But the Chilean community exists not only in the imagination of its people but for all the other communities that share the city's unique tapestry of cultural colours. In many ways, Sydney is multicultural because it is imagined that way by its people but, as with other aspects of life in a multicultural place, being Chilean and belonging to a Chilean community is not a simple thing to explain. It elicits inescapable contradictions that are part of the migrant condition as a whole, very much extending to what becomes the Australian identity. The complexity of migration reverberates during the process of adaptation in the new country, touching Chileans' own relationship with Chile, looked at with a new perspective. Being a migrant is also about becoming part of a minority group. This shift seems to invite serious reflection on the challenges experienced by minority groups in Chile.

Anecdotally, the encounter with Aboriginal people in Sydney opens up questions regarding the situation of the indigenous peoples back in Chile. There are similarities between the two countries in this respect. In Australia, 2.5 per cent of the population is considered to be Aboriginal, in Chile, 4.6 per cent belongs to what are called ethnic minorities. Both numbers are low as a proportion of population, but the question is not about quantity, but quality of life and visibility, and for indigenous people in both countries these are lower than for the rest of the population.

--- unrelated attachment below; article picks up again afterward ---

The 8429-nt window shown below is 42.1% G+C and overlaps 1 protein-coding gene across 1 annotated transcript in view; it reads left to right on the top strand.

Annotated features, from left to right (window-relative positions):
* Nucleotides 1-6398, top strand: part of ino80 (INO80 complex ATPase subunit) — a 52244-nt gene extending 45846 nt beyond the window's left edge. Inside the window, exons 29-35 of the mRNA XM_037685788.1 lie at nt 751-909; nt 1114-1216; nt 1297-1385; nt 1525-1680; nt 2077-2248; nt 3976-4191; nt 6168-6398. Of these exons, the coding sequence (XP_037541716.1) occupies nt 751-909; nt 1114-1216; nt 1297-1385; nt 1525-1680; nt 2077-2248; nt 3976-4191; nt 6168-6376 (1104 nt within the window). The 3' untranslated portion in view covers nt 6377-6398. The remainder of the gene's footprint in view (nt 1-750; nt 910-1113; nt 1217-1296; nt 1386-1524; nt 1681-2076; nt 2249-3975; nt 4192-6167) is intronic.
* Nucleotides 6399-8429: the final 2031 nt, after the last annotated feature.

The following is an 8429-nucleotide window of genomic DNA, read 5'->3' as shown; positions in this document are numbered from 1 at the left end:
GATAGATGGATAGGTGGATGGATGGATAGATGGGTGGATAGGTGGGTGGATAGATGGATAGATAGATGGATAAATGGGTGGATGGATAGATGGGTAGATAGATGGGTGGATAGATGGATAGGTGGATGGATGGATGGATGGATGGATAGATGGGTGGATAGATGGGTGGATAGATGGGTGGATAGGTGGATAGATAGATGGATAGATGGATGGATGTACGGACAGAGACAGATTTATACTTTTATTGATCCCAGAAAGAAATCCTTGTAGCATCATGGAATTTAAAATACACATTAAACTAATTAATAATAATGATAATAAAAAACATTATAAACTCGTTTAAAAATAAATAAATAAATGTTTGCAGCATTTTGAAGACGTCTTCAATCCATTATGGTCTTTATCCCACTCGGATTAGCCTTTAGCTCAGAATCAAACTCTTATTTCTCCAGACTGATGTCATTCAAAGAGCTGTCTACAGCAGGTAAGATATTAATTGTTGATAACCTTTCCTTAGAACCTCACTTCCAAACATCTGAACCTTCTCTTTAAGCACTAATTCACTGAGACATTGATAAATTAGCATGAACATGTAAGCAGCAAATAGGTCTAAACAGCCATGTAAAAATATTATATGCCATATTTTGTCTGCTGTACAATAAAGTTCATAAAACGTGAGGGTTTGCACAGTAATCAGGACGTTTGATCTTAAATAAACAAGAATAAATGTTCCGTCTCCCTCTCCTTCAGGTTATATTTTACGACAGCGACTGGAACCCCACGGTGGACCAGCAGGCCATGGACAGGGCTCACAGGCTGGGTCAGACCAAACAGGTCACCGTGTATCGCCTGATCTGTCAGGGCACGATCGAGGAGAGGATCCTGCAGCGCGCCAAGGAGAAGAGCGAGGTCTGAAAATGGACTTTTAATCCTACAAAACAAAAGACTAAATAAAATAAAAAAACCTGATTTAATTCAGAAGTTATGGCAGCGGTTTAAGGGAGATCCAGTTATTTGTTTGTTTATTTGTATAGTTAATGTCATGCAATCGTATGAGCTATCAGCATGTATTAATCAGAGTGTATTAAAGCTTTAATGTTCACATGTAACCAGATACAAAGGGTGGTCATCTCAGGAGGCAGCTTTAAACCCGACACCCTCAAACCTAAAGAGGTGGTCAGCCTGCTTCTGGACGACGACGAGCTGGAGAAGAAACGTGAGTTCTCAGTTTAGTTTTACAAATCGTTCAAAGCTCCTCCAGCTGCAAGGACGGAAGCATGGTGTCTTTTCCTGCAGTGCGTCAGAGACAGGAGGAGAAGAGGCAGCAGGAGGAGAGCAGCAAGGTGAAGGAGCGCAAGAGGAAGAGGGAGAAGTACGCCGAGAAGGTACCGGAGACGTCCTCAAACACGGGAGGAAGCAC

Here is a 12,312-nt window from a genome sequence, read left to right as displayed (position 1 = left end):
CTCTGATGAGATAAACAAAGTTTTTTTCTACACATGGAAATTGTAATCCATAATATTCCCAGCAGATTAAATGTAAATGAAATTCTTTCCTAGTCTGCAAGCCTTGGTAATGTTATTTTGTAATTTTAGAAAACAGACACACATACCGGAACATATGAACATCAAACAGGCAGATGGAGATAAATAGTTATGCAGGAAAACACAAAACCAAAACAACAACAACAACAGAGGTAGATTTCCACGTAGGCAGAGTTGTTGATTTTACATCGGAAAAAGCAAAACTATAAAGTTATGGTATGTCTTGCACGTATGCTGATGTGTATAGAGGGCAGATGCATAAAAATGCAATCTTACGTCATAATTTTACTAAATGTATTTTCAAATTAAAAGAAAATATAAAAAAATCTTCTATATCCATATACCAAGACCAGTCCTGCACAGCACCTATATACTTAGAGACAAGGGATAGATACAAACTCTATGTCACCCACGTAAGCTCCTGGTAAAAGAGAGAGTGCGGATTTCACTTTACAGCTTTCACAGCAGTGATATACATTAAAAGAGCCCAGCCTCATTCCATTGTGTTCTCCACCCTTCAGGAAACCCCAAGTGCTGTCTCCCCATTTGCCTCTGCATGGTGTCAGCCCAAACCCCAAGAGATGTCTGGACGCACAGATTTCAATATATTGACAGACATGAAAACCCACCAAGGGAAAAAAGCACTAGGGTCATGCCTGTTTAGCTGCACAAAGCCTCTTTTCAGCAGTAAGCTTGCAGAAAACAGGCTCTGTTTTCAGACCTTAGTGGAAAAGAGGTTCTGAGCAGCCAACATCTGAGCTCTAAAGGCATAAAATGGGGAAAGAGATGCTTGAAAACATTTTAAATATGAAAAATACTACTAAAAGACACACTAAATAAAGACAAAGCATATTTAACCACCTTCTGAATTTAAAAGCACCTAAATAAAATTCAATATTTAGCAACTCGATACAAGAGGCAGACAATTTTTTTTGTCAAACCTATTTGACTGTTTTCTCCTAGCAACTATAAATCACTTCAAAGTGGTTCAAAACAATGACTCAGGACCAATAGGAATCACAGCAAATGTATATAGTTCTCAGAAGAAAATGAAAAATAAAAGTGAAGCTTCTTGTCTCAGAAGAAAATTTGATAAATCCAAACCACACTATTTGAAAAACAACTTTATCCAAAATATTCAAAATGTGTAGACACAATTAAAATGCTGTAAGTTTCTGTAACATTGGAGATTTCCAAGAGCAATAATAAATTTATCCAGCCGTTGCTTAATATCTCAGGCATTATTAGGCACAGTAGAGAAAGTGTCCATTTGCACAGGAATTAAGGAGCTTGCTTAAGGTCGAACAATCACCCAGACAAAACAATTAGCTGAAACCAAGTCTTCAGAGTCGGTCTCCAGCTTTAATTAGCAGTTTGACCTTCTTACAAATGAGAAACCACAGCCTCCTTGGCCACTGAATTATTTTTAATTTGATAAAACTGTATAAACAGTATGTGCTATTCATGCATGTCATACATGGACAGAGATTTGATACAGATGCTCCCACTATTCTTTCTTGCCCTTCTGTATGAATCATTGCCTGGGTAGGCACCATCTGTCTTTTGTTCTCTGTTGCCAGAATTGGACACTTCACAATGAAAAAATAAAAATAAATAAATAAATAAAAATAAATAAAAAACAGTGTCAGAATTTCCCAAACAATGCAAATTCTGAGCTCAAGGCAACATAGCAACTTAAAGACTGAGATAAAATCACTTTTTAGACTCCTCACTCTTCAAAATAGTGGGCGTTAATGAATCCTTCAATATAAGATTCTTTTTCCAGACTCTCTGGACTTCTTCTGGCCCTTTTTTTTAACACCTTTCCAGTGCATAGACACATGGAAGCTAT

Chileans, traditionally, have not been well informed about their own indigenous people, and the experience of migration seems to act as an incentive to make up for past omissions. Things have changed, and the younger generations of Chileans living in Sydney may be better informed. If some embarrassment overcomes Chileans when asked about their own 'Aborigines' because it may expose their ignorance, it is a welcome topic because it offers them an opportunity to refer to the history of the conquest of Chilean territory by Spain, where the real heroes became the Araucanos as recorded by Alonso de Ercilla y Zuniga – a Spanish aristocrat and poet who accompanied the Spanish conquistadores. Primary schools in Chile teach about the bravery of the native people of the land (today called Mapuche), though what is missing is what happened afterwards and what is happening today.

Latin American connections

While Chileans may feel they belong to a Chilean community in Sydney, they can also feel they belong to the larger Latin American community. Some prefer to live close to other Chileans and participate in social events that bring this community together, while others may avoid all that. Most Chileans however, are not exclusively seeking to be with Chileans but with people who share their interests. Their friendships with other Chileans as well as with Argentineans, Peruvians, Brazilians, Cubans and people from all Latin American countries testify to that. Those friendships satisfy needs all migrants have of feeling they belong to a past of shared cultural roots, that their origin still lies somewhere.